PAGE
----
Ear mites are small and contagious creatures almost the size of a comma. They mostly inhabit the ear canal of dogs and cats, where they thrive on the secretions and dead skin therein. They breed and multiply quickly and can spread to the head and other parts of the body.
They are just as contagious as fleas and may cause fungal and bacterial infections. Inflammation in the ear canal is also very likely to occur. In severe infestations, the eardrum can get ruptured, and this may lead to permanent hearing loss.
Puppies and kittens are more vulnerable to ear mites because of their low body immunity. They catch the mites from their mothers or other dogs they interact with. If your dog goes outdoors, it’s very likely to catch ear mites and infect other pets in the compound.
Related: Subterranean Termites Treatment
How to Treat Your Dog for Ear Mites
Treat your dog as per the guidelines of your veterinarian. Wrong medications can harm your pet. A veterinarian uses special equipment to examine and recommend the correct medications.
If there’s more than one pet in the compound, have them checked for ear mites. This will ensure that all the affected pets are treated to avoid re-infestation. Ear mite treatment will entail the following:
- With the help of a cotton ball, clean the affected dogs or pets’ inner ear to get rid of debris. They appear as dark and waxy substances often resembling ground coffee. If the substance tends to stick to the ear walls, you can loosen it with mineral oil.
- Once the ears are clean, apply the prescribed parasiticide directly into the dog’s ear to kill and remove ear mites. Some antibiotics may be prescribed to help in the recovery process in case of a very severe infection.
- Your veterinarian will also include a prescription for subsequent treatments. You’ll be informed of the frequency of administering the medications.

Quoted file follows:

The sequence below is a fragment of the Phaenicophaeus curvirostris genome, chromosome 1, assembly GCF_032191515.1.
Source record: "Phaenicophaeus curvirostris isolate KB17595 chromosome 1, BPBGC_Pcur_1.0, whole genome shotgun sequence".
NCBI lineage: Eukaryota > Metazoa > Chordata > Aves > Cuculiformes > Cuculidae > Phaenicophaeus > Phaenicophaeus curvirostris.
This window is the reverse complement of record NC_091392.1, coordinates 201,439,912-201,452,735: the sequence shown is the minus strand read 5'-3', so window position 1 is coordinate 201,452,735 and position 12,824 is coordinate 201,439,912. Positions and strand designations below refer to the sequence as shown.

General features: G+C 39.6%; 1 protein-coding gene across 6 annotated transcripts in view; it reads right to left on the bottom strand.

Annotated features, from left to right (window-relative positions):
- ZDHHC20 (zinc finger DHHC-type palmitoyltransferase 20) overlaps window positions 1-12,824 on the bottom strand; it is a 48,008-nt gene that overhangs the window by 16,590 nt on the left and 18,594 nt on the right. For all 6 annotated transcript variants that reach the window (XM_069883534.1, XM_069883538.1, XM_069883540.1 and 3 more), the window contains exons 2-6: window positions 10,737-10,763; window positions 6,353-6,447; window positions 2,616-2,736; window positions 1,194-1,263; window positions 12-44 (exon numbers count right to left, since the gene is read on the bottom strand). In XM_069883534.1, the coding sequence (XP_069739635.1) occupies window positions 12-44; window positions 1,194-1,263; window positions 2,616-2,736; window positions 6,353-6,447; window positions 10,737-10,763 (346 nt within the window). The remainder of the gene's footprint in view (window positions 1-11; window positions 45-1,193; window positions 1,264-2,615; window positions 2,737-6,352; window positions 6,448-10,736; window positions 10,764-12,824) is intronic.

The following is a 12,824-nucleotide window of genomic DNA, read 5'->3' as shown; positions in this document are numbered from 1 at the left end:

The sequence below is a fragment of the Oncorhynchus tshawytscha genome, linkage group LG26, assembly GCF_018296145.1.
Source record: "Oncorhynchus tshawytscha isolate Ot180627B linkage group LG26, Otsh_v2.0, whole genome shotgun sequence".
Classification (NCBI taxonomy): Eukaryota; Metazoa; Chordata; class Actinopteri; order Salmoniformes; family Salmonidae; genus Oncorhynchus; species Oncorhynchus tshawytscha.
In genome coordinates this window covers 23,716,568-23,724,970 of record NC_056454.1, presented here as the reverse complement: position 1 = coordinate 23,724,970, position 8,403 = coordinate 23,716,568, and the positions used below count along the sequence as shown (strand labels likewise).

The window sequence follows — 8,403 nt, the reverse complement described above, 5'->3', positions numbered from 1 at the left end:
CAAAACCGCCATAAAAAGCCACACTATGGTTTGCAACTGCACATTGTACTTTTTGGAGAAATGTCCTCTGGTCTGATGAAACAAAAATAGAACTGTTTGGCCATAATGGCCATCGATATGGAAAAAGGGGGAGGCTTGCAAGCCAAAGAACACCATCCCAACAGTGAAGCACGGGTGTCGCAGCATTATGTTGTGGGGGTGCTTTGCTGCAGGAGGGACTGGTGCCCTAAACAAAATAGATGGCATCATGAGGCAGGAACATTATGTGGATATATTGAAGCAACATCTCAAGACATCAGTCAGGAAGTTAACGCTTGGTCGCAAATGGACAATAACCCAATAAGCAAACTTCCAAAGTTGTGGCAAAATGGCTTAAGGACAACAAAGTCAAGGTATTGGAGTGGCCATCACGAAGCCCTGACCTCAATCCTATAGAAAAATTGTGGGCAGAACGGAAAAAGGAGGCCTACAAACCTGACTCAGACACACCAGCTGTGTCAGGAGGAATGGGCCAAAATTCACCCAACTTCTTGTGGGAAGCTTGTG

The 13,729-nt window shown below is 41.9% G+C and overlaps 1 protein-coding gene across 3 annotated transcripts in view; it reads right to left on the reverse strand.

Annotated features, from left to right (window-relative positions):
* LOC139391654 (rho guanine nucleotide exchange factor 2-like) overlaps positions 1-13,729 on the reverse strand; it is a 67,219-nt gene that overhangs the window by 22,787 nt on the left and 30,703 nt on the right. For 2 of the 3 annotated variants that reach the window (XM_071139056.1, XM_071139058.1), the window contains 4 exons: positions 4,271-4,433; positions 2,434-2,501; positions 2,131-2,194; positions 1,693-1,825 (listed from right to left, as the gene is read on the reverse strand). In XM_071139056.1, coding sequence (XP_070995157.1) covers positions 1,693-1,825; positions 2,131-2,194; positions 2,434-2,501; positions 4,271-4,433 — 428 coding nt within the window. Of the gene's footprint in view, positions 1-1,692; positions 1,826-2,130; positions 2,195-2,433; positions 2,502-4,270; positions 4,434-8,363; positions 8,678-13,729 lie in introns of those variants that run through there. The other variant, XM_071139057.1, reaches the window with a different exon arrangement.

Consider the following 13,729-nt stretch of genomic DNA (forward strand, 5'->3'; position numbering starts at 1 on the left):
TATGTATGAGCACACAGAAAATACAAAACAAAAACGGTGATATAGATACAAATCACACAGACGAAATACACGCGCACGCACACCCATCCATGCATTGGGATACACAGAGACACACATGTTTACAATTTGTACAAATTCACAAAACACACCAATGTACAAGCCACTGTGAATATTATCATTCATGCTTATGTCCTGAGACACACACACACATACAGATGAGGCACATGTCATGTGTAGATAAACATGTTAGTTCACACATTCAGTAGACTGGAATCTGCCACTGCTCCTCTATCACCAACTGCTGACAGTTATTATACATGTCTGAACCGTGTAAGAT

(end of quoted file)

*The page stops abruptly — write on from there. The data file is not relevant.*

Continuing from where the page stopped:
- Washing your dog regularly can help remove ear mites from their body even before they get into their ears. Veterinarians encourage washing pets with shampoo and water at least once a week to disinfect them.
- Clean your pet’s house regularly to keep mites at bay and reduce re-infestation.
- Usually, your veterinarian will ask you to return for regular check-ups to monitor the remedy’s effectiveness.
How to Prevent Ear Mite Infections
So you want to keep your dog free from ear mites! But how does your pet get these pesky creatures?
Well, dogs will catch ear mites when they get into direct contact with affected pets or surfaces. Whether at home or the dog park, any infected pet is likely to infect your dog with ear mites. They can be picked from the surfaces or hurled at them when the infected dog shakes its head.
Another place your dog is likely to pick ear mites is an infested kennel or bedding. However, you can keep your dog free from ear mites by following these strategies:
- The first and most important approach is to limit your dog movement to public places that pose a risk of ear mites.
- In case your dog gets into contact with affected pets or visits their kennel, wash the animal with shampoo and treat it with parasiticides.
- Regularly check your pet’s ears and clean any accumulated waxy. A veterinarian can help you check the interior of the ears. Cleaning also helps in depriving ear mites of their favorite food.
- You don’t want to keep your dog in restriction for fear of ear mites. So, you can apply some topical repellents behind their shoulders to keep ear mites at bay. These repellents work effectively against other parasites like ticks and fleas.
You’re, however, required to use them regularly to keep these parasites away from your pets. For your pets’ safety, ensure you get a prescription from a qualified veterinarian before using these products.
Related: Fumigation – Get Rid Of Termites
Ear mites can be transmitted from dogs to humans through direct contact or when the animal shakes its head. Unlike in dogs, ear mites won’t survive in human hosts for long.
So you don’t expect them to have any symptomatic effects on humans within the short stay. Compared to other mite infections, ear mites are less severe. Their impact on dogs and other pets will depend on the severity of the disease.
However, with proper animal husbandry and expert treatment, you can quickly get rid of them and prevent future infestation.